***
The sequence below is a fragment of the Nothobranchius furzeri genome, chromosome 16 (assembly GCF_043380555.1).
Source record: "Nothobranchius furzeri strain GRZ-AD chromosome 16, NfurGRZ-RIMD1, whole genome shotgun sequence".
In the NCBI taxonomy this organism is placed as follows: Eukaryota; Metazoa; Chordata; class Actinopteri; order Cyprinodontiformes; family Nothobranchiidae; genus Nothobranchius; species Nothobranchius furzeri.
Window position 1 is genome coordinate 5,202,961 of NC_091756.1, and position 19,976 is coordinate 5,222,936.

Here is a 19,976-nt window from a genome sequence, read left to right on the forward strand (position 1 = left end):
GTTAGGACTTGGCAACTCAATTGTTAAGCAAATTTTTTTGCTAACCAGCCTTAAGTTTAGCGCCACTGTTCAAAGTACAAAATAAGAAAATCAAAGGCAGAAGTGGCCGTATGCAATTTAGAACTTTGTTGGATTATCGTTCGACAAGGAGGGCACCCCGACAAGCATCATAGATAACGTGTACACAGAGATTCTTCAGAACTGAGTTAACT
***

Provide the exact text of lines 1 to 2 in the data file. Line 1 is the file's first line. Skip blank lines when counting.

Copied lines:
The sequence below is a fragment of the Nothobranchius furzeri genome, chromosome 16 (assembly GCF_043380555.1).
Source record: "Nothobranchius furzeri strain GRZ-AD chromosome 16, NfurGRZ-RIMD1, whole genome shotgun sequence".